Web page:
FollansbeeI can’t stop staring at this joined stool in┬áred oak, painted with iron oxide and lampblack pigment mixed in linseed oil made by Peter Follansbee.



My amazing eagle eyes on the ground in Krakow has found me yet another kilim from the early part of the 20th century, this one a Huculski kilim from the Ukraine.

nkilim_03 nkilim_02

nkilim_01Details from a new kilim. I’m finishing the ends with a Philippine edge and then sliding the warp ends back into the rug, makes such a stable and satisfying edge.


winder3 winder

winder2This is what it looks like when you ask a wooden boat builder to make a skein winder. Out of black cherry from the stash of our Great Uncle John.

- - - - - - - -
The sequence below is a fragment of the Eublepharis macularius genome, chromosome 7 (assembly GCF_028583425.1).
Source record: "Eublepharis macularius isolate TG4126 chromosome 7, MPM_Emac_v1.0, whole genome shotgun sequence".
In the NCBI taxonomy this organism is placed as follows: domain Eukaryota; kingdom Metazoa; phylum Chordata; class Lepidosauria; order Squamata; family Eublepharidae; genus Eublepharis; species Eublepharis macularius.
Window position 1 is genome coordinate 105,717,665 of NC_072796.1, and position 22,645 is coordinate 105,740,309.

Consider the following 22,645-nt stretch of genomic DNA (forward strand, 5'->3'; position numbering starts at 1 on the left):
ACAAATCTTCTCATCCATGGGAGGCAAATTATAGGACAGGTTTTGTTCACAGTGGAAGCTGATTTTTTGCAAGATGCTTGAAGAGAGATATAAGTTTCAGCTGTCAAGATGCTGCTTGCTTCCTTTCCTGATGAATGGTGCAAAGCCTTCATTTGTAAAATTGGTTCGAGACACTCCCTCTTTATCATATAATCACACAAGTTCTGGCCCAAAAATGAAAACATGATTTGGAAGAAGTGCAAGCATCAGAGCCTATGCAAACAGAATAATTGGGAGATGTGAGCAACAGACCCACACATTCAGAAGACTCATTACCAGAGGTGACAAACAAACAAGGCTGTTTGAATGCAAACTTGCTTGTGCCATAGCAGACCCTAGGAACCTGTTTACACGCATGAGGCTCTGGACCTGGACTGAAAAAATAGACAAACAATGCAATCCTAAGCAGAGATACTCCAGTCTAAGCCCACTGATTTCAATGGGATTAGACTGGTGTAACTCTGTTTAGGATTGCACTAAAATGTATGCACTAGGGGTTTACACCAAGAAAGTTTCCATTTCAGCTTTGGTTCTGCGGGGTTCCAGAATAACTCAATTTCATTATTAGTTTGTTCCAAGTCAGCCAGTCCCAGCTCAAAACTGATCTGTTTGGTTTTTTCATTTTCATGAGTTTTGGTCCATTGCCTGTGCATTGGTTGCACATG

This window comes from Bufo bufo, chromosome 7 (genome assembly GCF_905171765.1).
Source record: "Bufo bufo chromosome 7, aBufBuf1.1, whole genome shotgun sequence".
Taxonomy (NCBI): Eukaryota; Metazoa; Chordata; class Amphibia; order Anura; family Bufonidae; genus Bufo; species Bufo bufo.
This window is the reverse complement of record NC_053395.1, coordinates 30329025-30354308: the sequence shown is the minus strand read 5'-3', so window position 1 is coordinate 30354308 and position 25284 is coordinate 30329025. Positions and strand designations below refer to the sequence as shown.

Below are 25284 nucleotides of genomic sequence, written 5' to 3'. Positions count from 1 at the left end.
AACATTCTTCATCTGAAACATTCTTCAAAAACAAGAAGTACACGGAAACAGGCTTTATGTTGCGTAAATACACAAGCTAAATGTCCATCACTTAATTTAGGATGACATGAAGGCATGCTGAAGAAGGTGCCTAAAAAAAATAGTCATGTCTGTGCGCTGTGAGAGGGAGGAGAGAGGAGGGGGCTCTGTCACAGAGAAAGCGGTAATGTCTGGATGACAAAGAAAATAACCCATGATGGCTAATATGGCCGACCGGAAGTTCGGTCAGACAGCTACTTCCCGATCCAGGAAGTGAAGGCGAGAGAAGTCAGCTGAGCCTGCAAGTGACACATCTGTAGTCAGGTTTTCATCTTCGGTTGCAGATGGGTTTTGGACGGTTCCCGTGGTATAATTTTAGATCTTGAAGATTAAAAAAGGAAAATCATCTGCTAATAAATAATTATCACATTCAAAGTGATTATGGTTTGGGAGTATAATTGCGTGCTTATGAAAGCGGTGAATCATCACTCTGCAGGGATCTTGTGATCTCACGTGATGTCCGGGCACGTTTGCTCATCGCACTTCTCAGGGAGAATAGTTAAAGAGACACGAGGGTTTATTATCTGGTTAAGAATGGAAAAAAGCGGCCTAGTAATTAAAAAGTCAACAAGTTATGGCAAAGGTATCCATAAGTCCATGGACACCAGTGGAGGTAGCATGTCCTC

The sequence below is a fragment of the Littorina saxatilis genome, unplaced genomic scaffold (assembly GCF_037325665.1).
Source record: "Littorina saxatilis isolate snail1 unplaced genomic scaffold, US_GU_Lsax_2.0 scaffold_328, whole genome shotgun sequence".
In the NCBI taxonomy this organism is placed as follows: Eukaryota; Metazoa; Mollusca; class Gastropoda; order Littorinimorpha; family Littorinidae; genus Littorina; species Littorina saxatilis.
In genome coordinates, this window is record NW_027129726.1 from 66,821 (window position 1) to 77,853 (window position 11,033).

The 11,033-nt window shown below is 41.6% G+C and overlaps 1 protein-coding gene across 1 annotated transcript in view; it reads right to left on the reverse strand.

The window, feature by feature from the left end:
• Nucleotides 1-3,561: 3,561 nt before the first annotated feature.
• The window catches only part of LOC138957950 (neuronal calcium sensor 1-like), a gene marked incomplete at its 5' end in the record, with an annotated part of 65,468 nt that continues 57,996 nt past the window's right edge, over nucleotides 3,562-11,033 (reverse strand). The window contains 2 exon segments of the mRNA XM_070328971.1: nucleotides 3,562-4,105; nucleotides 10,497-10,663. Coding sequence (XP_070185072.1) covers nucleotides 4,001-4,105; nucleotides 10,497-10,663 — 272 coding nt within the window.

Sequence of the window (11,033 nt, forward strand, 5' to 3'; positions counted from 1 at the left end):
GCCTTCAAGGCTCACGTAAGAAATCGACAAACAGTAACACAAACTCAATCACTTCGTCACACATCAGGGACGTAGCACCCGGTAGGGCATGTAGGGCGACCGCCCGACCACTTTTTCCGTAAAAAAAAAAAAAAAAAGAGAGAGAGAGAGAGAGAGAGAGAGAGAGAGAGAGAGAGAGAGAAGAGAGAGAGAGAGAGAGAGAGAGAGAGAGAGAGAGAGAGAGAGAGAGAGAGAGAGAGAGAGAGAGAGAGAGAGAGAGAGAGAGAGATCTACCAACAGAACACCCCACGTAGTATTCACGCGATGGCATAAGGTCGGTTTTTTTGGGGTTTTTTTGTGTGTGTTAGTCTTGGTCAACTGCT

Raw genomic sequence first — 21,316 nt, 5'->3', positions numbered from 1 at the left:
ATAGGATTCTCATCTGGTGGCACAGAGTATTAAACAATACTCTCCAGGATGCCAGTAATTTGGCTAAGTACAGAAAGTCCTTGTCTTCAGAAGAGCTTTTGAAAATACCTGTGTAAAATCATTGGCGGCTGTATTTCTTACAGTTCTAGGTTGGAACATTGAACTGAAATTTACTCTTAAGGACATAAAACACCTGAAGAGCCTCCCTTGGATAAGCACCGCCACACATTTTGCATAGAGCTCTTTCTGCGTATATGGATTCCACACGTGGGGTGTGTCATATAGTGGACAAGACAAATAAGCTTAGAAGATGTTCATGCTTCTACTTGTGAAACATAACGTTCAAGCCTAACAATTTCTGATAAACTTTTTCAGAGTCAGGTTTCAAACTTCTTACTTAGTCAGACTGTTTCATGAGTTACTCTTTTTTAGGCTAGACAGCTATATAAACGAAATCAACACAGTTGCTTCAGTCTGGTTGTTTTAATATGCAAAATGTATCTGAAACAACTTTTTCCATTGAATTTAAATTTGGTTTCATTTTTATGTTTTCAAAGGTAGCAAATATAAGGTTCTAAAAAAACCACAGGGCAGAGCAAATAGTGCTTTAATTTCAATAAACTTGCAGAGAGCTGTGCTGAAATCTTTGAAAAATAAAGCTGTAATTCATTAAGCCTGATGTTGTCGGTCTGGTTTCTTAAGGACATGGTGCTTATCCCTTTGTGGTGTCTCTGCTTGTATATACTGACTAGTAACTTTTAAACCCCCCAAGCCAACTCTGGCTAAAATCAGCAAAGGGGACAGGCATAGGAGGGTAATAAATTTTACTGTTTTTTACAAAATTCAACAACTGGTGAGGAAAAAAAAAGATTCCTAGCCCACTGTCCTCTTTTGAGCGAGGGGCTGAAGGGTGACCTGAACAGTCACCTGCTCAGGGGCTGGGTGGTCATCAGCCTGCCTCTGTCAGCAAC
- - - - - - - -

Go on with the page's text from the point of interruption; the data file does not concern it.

StudioNov3 studioNov2

studioNovLots of linen going on again, repurposing tools to get things done faster around here.


markings_01photoHave almost completed stitching up my linen sheet. Each stitch goes through the loop of each weft at the selvage edge, which means it will lie flat and the stitches will relax once washed thus making it barely visible as half of a stripe was woven at each edge to produce a full stripe.

Above are two pages from the article on Markings by Kathleen B. Smith of Textile Reproductions, you can download them all here.